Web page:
Unless you live under a high-end rock, you know all about the defensive tussle that is expected come Saturday night at Bryant-Denny Stadium.
Stat sheets concerning each and every defensive category comparing LSU and Alabama range from your local newspaper to your local convenience store window.
However, as is the case with many “defensive hyped” games, the offense will play a pivotal role, and when push comes to shove, perhaps the decisive role.
Lost in the propaganda surrounding a “Honey Badger” and his group of defensive cohorts, the LSU offense has become a model of consistency thanks to a pocket passer no longer under scorn and ridicule.
Jarrett Lee’s Rise to Reliability
In 2008, LSU quarterback Jarrett Lee was a dream come true for linebackers and defensive backs throughout the SEC.
Lee, who couldn’t find his own teammates with binoculars, quickly became the laughing stock of the conference throwing 16 interceptions on the season, seven of which were returned for touchdowns.
Now in 2011, with over three years of experience between his ears, Jarrett Lee has quietly become one of the best quarterbacks in the SEC and one of the best offensive leaders in college football.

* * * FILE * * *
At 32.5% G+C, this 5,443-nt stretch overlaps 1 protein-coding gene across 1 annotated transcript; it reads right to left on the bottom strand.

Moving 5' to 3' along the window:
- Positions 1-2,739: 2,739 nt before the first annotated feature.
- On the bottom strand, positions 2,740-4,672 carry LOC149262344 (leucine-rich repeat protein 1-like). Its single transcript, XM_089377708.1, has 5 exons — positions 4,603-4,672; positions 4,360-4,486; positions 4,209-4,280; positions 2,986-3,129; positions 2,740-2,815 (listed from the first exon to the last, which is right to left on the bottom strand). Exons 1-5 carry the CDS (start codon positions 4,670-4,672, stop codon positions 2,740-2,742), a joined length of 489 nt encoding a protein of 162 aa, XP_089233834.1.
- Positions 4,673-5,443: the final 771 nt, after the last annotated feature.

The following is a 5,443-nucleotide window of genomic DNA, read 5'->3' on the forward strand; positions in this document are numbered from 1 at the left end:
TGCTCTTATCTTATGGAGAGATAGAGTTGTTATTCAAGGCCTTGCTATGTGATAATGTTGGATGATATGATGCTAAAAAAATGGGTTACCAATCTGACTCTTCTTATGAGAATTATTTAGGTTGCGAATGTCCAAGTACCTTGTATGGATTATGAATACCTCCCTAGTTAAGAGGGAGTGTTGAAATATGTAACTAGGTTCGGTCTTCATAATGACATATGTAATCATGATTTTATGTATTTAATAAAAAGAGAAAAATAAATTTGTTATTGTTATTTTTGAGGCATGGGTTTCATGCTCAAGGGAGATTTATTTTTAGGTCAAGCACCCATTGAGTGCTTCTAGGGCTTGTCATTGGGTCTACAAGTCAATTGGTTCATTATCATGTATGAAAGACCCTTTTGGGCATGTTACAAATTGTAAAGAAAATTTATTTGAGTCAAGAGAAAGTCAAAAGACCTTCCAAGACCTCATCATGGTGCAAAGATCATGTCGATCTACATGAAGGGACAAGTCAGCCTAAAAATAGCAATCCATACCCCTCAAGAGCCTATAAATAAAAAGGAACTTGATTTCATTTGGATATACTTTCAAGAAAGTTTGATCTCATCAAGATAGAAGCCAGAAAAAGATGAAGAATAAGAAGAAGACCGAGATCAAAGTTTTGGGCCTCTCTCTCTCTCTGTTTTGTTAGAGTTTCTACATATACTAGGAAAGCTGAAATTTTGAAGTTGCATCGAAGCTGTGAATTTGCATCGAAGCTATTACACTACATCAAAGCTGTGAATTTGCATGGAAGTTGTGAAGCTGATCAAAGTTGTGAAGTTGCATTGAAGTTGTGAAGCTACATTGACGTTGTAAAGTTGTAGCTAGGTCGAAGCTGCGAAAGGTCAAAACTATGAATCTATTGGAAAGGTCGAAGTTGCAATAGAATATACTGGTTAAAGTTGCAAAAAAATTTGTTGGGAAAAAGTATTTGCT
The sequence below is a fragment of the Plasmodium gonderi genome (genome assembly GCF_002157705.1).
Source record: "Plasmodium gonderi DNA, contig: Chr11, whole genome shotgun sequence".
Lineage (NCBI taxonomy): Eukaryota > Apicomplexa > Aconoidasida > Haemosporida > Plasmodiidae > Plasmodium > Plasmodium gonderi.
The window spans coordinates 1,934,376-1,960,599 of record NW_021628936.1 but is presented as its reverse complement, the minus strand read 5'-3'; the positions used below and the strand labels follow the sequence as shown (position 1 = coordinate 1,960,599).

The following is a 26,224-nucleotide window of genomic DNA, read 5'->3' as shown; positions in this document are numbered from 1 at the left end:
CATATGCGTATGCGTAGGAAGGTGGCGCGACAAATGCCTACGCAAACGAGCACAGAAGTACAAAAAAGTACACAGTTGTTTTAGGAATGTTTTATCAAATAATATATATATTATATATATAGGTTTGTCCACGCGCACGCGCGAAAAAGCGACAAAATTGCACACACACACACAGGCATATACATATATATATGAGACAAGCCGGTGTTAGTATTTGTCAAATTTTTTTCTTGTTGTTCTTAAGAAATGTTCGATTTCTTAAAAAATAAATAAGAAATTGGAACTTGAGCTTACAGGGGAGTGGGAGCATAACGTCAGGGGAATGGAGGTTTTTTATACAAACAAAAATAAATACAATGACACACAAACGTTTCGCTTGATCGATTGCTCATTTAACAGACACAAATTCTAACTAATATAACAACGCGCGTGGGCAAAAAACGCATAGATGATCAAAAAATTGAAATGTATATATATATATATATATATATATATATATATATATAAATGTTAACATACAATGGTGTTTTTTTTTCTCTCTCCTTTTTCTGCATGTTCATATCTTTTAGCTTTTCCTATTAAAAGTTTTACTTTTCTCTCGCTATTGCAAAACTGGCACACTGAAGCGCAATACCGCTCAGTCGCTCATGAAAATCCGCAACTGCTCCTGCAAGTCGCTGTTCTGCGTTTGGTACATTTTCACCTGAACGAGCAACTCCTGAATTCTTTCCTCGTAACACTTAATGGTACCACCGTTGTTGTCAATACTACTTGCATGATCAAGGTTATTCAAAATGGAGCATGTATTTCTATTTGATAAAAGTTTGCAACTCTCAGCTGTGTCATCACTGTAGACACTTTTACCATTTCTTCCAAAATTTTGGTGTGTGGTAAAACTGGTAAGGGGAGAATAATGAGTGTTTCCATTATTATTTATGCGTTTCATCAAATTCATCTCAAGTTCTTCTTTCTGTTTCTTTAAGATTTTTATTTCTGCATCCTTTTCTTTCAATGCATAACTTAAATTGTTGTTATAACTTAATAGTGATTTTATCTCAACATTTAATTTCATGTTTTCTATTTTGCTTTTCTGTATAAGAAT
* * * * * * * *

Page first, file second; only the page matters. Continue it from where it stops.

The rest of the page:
If AJ McCarron is considered a “game manager”…Jarrett Lee is the “game president.”
Lee has completed 98-of-155 passes thus far in 2011, and has thrown 13 touchdowns and only one interception.
While Lee is expected to share a few snaps with former starting quarterback Jordan Jefferson come Saturday night, the LSU offense will either “sink or swim” on the right arm of the once maligned quarterback.
The Running of the Bulls
While Alabama has a potential Heisman winner in the person of Trent Richardson, the LSU Tigers possess a plethora of punishing and multipurpose backs that are virtually interchangeable.
Led by leading rusher Spencer Ware, LSU certainly has the talent and depth to gain yards on the ground which will permit the Tigers to unlock the aerial attack.
Open Field Danger
Just when you thought the LSU offensive assault couldn’t be more balanced, the wide receivers enter the fold.
Led by future NFL star Rueben Randle, the Tigers possess one of the best receiving units in the SEC.
Jarrett Lee is obviously a much improved quarterback from his dark year of 2008, but gifted wide receivers can make any marginally talented quarterback look proficient.
LSU Offensive Statistics (1-120)
Total Offense: 81st-372 Yards Per Game
Rushing Offense: 31st-189 Yards Per Game
Passing Offense: 99th-183 Yards Per Game
Scoring Offense: 12th-39 Points Per Game